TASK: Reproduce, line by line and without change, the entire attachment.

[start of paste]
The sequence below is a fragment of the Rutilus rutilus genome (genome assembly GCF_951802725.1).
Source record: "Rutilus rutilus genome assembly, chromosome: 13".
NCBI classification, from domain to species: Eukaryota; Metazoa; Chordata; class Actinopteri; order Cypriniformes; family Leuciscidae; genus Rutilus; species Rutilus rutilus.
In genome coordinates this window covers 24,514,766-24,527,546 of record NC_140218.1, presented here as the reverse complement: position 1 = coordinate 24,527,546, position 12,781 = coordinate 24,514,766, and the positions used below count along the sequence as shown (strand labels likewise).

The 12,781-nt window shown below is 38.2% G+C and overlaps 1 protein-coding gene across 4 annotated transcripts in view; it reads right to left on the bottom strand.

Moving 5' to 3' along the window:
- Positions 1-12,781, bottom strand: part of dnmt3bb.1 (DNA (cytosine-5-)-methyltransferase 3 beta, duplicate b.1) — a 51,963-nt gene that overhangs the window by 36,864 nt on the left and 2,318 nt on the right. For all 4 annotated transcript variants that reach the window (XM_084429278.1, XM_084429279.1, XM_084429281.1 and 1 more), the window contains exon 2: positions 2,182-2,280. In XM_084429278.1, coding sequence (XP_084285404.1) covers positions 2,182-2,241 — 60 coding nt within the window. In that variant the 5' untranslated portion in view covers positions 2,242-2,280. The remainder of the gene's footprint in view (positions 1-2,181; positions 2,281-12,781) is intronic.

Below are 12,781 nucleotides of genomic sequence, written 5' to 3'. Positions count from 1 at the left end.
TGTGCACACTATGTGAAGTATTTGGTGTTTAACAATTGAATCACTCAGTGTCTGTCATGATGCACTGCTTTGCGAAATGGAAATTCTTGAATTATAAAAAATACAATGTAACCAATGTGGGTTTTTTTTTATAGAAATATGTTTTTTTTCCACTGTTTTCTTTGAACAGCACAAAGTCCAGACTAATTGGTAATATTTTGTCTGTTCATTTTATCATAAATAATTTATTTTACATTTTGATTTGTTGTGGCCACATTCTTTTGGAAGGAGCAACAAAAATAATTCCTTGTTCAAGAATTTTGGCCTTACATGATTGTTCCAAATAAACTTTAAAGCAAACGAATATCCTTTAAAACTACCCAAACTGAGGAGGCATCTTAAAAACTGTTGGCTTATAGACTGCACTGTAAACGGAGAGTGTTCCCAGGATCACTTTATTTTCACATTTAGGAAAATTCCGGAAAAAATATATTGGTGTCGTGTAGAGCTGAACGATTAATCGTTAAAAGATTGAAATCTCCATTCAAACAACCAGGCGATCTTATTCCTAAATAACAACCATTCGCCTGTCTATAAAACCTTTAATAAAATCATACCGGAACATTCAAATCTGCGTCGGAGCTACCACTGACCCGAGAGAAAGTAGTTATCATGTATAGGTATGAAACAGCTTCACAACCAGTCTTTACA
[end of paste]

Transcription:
The sequence below is a fragment of the Rutilus rutilus genome (genome assembly GCF_951802725.1).
Source record: "Rutilus rutilus genome assembly, chromosome: 13".
NCBI classification, from domain to species: Eukaryota; Metazoa; Chordata; class Actinopteri; order Cypriniformes; family Leuciscidae; genus Rutilus; species Rutilus rutilus.
In genome coordinates this window covers 24,514,766-24,527,546 of record NC_140218.1, presented here as the reverse complement: position 1 = coordinate 24,527,546, position 12,781 = coordinate 24,514,766, and the positions used below count along the sequence as shown (strand labels likewise).

The 12,781-nt window shown below is 38.2% G+C and overlaps 1 protein-coding gene across 4 annotated transcripts in view; it reads right to left on the bottom strand.

Moving 5' to 3' along the window:
- Positions 1-12,781, bottom strand: part of dnmt3bb.1 (DNA (cytosine-5-)-methyltransferase 3 beta, duplicate b.1) — a 51,963-nt gene that overhangs the window by 36,864 nt on the left and 2,318 nt on the right. For all 4 annotated transcript variants that reach the window (XM_084429278.1, XM_084429279.1, XM_084429281.1 and 1 more), the window contains exon 2: positions 2,182-2,280. In XM_084429278.1, coding sequence (XP_084285404.1) covers positions 2,182-2,241 — 60 coding nt within the window. In that variant the 5' untranslated portion in view covers positions 2,242-2,280. The remainder of the gene's footprint in view (positions 1-2,181; positions 2,281-12,781) is intronic.

Below are 12,781 nucleotides of genomic sequence, written 5' to 3'. Positions count from 1 at the left end.
TGTGCACACTATGTGAAGTATTTGGTGTTTAACAATTGAATCACTCAGTGTCTGTCATGATGCACTGCTTTGCGAAATGGAAATTCTTGAATTATAAAAAATACAATGTAACCAATGTGGGTTTTTTTTTATAGAAATATGTTTTTTTTCCACTGTTTTCTTTGAACAGCACAAAGTCCAGACTAATTGGTAATATTTTGTCTGTTCATTTTATCATAAATAATTTATTTTACATTTTGATTTGTTGTGGCCACATTCTTTTGGAAGGAGCAACAAAAATAATTCCTTGTTCAAGAATTTTGGCCTTACATGATTGTTCCAAATAAACTTTAAAGCAAACGAATATCCTTTAAAACTACCCAAACTGAGGAGGCATCTTAAAAACTGTTGGCTTATAGACTGCACTGTAAACGGAGAGTGTTCCCAGGATCACTTTATTTTCACATTTAGGAAAATTCCGGAAAAAATATATTGGTGTCGTGTAGAGCTGAACGATTAATCGTTAAAAGATTGAAATCTCCATTCAAACAACCAGGCGATCTTATTCCTAAATAACAACCATTCGCCTGTCTATAAAACCTTTAATAAAATCATACCGGAACATTCAAATCTGCGTCGGAGCTACCACTGACCCGAGAGAAAGTAGTTATCATGTATAGGTATGAAACAGCTTCACAACCAGTCTTTACA